Valenciennea puellaris VALPUE-112197-WARDAL-001

This entry was posted on Friday, November 21st, 1997 and is filed under Gobies, Spawning Reports.

The Breeder’s Registry© Information contained in this report is taken from submitted observations from aquarist unless noted otherwise (see comments). Information may be reproduced providing the Breeder’s Registry is cited.


Breeder ID: VALPUE-112197-WARDAL-001

Date received: 11/21/97

Identification: Valenciennea puellaris (Tomiyama, 1956)

Geographic origin: Indo-Pacific


Taxonomy: (after I.C.Z.N)

Kingdom: Animalia

Phylum: Chordata

Class: Actinopterygii

Order: Perciformes

Family: Gobiidae

Genus: Valenciennea

Species: puellaris


Description: Slender body with larger head reaching 140 mm. Body is silver to cream/white with several lateral rows of orange spots. Upper row/spots may become slender vertical bands. Fins generally lack pigmentation. Males are reported to have threadlike long rays on first dorsal. Live in burrows or “caves”. Recommended that they be kept as pairs (Debelius & Baensch, 1994); permanent life-long pairing (Hiatt & Strasburg, 1960; Paulson, 1978: in Thresher 1984). Longevity in captivity 5 years +. Debilius & Baensch, 1984 indicate that the female lays adhesive eggs on the ceiling of the cave monthly and guards them for three weeks. The day of hatching the male seals the female into the cave. The cave is reopened that evening and both parents “herd” the newly hatched larva into the open water. This species has a very broad distribution with specimens collected throughout the Indo-Pacific, Japan, Madagascar, and the Red Sea. Depth ranged from less than 3 feet to 110 feet on sandy bottoms or in coral rubble.


Length of time in captivity, male(yr): 4 months

Size male (mm): 100

Length of time in captivity,female (yr): 4 months

Size female (mm): 85

Physical differences: none indicated

Adult diet: Sera® and JBL Marine Flakes®, adult Artemia, mysis shrimp, sinking compressed flakes. Fed three times daily.

Pre-spawning activity: Built burrow under rock and placed as much sand as possible over the top (~ 30 cm over average sand height). Female was not seen for 4 days. Then reappeared, but stayed more secretive than normal.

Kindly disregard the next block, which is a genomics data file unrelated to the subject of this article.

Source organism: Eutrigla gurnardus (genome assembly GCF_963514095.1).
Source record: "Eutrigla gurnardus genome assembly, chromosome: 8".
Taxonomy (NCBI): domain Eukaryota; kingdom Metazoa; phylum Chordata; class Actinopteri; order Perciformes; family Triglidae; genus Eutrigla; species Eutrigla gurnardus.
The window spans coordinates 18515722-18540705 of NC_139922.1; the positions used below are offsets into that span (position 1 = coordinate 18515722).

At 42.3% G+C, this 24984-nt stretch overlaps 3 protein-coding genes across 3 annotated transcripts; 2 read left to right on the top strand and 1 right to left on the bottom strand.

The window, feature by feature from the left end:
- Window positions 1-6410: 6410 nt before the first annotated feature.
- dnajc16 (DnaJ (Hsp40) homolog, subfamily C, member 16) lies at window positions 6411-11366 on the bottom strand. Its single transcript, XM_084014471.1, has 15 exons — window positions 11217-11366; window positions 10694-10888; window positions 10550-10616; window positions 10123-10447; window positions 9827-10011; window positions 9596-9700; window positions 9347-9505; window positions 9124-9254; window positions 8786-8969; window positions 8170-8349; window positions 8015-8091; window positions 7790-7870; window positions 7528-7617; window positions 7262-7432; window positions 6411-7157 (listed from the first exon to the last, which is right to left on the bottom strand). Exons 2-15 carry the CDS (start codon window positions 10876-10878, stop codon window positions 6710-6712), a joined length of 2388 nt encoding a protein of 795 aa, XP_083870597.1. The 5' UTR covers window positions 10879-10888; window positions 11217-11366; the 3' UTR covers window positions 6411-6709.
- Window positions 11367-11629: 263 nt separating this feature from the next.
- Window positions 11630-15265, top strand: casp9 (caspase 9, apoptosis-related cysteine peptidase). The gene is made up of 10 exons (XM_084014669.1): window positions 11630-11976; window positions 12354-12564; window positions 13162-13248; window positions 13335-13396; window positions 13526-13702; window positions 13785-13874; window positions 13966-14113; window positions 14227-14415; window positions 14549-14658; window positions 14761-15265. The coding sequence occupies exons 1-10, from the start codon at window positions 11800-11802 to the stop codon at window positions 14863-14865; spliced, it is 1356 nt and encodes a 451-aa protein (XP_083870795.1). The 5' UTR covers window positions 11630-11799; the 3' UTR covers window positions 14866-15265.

Time spawning began: unknown

Area spawning occurred: Inside burrow, entrance cannot be seen.

Frequency of spawning: approximately 1.5 months (possibly)

Egg description: not observed

Approximate quantity: based on number of larva released ~ 1000

Size: unknown

Egg changes / development: not observed

Incubation period: ~ 2 weeks

Time hatching occurred: 10:00 AM

Size of hatching larvae: 2.5 mm

Yolk sac present? No (could be due to being trapped in burrow overnight)

Newly hatched appearance: Tapered shape (like adults). Dark spots visible on the head , eyes. Moved in short spurts, around 2 times the body length with a side to side twitch of the body. Attracted to light.

Transfer / removal method: Placed in breeding traps on side of main display tank.  


Spawning tank size (liter): 530, 150 cm x 61 cm x 56 cm (tank has been set-up for 8 months)

Sides of tank covered? 1 side , Baltic pine

Lighting & photo period: 1 80 watt Phillips® 03 Actinic fluorescent, 13 hours (8:00 AM – 9:00 PM); 1 250 watt metal halide, Tungstram® 6500K, 5 hours ( 10:30 AM – 3:30 PM);1 250 watt metal halide, Tungstram® 6500K, 5 hours (1:30 PM – 6:30 PM). Lighst are 30 cm above tank and approximately 85 cm from the burrow. Bulbs are 8 months old

Filtration: Counter current air-powered skimmer. Activated carbon used 1 in 7 days. Natural sewater collected from Bass Straight, Australia. Changed 50 liters/2 weeks. Replacement water is pretreated with DI column.

Additives and dosages: KI (25 grams / 500 grams solution) 3 ml / day

Water temperature (F): 26 C 1.5C

Specific gravity: 1.024 (hydrometer)

pH: 8.2 (SeaChem® test kit)

Nitrate: 0.1 ppm (SeaChem® test kit)

Calcium: 400 ppm (SeaChem® test kit)

Phosphate: 0.05 ppm

Iodide: 0.04 ppm

Magnesium: 1250 ppm


Fry development / changes: Fry lived only 3 hours. Completely unprepared for event


Original description: Described in 1956 by Tomiyama in Tomiyama & Abe, Pl. 224 (fig. 575), Figs. Descr. Fish. Japan v. 55 as Eleotriodes puellaris, from specimen collected at Kiragawa, Kochi Pref., Japan.Valid as Valenciennea puellaris by Dor 1984; Yoshino in Masuda et al. 1984; Randall & Goren, 1993; and Hoese & Larson 1994.

Vernacular name: Orange spotted goby, Pretty prawn goby

Word origin: The genus Valenciennea is in honor of the 19th century ichthyologist Achille

Valencennes. The species puellaris appears to be from the Latin root(s) puella meaning a pretty girl; and
ris meaning laughter or one who mocks.

About this report: Information contained in this report is taken from submitted observations. Taxonomy, Synonomy, Original description , Word origin and Suggested reading are provided by member(s) of The Breeder’s Registry staff. Information is presented under the belief that it is accurate. If you have information in addition to, or contrary to that presented you are encouraged to contact the Breeder’s Registry. Permission is granted for “one-time” personal use. Reproduction as distributed or accessible media is prohibited without prior written permission. All rights reserved. 1997

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